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1-min read

China Detains 18-Year-Old for Asking 'Why Taiwan Can't Be Called A Country'

The youth also wrote that Japanese Prime Minister Shinzo Abe was his 'real father', police said in a statement, adding that what he wrote was against the law and 'profaned the people's feelings'.

Reuters

Updated:August 17, 2018, 6:19 PM IST
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China Detains 18-Year-Old for Asking 'Why Taiwan Can't Be Called A Country'
Representative Image (Reuters)
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Beijing: Police in China have detained a man who asked on social media what law prevented anyone from calling self-ruled Taiwan a country, questioning a fundamental principle of China's sovereignty.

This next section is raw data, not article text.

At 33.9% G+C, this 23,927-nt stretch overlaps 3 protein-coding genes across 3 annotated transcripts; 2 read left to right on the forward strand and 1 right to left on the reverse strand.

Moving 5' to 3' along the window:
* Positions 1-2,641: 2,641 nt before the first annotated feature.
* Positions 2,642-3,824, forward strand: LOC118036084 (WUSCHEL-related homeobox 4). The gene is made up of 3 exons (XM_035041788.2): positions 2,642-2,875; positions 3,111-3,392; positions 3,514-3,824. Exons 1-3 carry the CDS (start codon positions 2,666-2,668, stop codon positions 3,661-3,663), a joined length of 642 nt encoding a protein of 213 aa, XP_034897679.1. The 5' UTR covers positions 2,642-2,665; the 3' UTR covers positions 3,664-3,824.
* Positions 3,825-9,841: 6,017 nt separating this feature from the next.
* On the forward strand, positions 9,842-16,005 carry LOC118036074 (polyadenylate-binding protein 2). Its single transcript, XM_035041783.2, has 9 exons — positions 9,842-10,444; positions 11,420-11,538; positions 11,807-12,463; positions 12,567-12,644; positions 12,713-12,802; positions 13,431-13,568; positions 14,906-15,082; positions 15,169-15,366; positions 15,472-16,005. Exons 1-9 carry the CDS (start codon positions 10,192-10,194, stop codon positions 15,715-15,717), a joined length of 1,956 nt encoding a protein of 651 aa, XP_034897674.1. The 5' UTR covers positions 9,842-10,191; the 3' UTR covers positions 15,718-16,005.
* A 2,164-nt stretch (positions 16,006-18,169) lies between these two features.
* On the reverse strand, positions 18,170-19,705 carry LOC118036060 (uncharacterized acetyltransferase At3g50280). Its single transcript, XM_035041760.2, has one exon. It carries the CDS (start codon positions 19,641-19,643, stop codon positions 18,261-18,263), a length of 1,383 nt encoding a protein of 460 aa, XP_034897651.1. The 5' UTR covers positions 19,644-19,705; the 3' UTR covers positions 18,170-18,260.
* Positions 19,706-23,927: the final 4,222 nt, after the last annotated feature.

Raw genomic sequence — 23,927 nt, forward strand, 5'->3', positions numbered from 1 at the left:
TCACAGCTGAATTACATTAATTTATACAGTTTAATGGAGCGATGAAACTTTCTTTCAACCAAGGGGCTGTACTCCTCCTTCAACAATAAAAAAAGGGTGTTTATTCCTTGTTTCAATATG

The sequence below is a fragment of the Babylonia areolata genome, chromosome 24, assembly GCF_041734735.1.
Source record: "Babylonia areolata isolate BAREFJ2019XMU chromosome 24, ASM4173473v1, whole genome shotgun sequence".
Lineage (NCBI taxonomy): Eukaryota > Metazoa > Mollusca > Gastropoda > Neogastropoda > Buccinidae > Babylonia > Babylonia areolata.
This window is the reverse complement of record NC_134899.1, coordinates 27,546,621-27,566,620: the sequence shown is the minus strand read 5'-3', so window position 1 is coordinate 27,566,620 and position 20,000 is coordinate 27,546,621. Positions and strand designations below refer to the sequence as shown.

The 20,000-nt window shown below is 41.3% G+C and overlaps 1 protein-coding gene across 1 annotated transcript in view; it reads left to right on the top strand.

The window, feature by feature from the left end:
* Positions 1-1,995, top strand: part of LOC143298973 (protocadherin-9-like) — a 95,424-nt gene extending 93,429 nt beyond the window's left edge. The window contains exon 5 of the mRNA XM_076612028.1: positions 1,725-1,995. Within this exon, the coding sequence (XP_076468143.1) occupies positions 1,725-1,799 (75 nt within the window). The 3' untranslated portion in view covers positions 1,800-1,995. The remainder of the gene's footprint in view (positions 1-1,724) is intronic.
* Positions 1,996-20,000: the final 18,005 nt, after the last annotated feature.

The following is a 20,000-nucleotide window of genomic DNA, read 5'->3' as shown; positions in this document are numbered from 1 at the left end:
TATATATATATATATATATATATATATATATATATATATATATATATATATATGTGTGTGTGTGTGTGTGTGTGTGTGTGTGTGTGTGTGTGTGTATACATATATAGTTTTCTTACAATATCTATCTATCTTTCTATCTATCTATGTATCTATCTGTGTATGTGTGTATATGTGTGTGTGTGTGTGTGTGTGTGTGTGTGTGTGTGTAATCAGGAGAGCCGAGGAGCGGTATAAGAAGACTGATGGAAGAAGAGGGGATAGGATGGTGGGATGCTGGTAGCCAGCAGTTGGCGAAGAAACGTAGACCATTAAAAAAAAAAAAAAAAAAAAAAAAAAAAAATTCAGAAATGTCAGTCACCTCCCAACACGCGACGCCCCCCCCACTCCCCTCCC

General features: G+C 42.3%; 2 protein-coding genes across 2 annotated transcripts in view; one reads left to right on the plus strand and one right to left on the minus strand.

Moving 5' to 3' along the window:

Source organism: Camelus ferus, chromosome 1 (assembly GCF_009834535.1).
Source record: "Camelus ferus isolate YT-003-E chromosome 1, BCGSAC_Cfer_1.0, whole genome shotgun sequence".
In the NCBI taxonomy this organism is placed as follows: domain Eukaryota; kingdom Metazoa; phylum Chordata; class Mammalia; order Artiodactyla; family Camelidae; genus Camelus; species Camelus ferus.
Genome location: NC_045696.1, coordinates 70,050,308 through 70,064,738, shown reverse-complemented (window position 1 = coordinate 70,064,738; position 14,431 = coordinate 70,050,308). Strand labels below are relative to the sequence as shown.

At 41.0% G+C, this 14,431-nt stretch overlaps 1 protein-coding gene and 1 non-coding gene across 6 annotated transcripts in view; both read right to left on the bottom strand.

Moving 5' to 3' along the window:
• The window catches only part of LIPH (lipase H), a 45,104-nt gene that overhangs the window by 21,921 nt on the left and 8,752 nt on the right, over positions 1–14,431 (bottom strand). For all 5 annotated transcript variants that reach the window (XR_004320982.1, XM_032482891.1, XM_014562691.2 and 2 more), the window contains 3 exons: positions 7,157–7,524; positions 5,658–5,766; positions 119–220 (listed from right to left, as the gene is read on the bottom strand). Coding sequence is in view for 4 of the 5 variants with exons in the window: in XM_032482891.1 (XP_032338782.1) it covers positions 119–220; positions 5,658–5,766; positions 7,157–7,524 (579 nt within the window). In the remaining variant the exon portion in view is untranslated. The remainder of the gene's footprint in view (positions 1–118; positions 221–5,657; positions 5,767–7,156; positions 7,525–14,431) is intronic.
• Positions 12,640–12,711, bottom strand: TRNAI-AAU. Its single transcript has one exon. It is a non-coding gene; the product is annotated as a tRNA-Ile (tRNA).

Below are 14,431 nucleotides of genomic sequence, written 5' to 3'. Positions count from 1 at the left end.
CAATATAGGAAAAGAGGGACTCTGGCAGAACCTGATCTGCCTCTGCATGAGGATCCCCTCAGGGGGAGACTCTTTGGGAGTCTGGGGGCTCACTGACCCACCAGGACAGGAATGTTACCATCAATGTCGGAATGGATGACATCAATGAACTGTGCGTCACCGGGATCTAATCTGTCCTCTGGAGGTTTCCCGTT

Taiwan is China’s most sensitive diplomatic and political issue. Beijing views the democratic island as merely a wayward province and it has stepped up a campaign against the island as it tries to assert Chinese sovereignty.

Police in the northeastern city of Maanshan said an 18-year-old unemployed man, identified by the family name Yang, had used his Weibo social media account to post questions on a police Weibo, including: "What law says you can't call Taiwan a country?".

The youth also wrote that Japanese Prime Minister Shinzo Abe was his "real father", police said in a statement, adding that what he wrote was against the law and "profaned the people's feelings".

Yang, who police said had previously been warned for making "bad comments" online, had confessed his crimes and had been detained on suspicion of "picking quarrels and provoking trouble”, they said.

Defeated Nationalist forces fled to Taiwan in 1949 after losing a civil war with the Communists. Beijing has begun ordering foreign companies to label Taiwan as part of China on their websites and is excluding Taiwan from as many international forums as it can.

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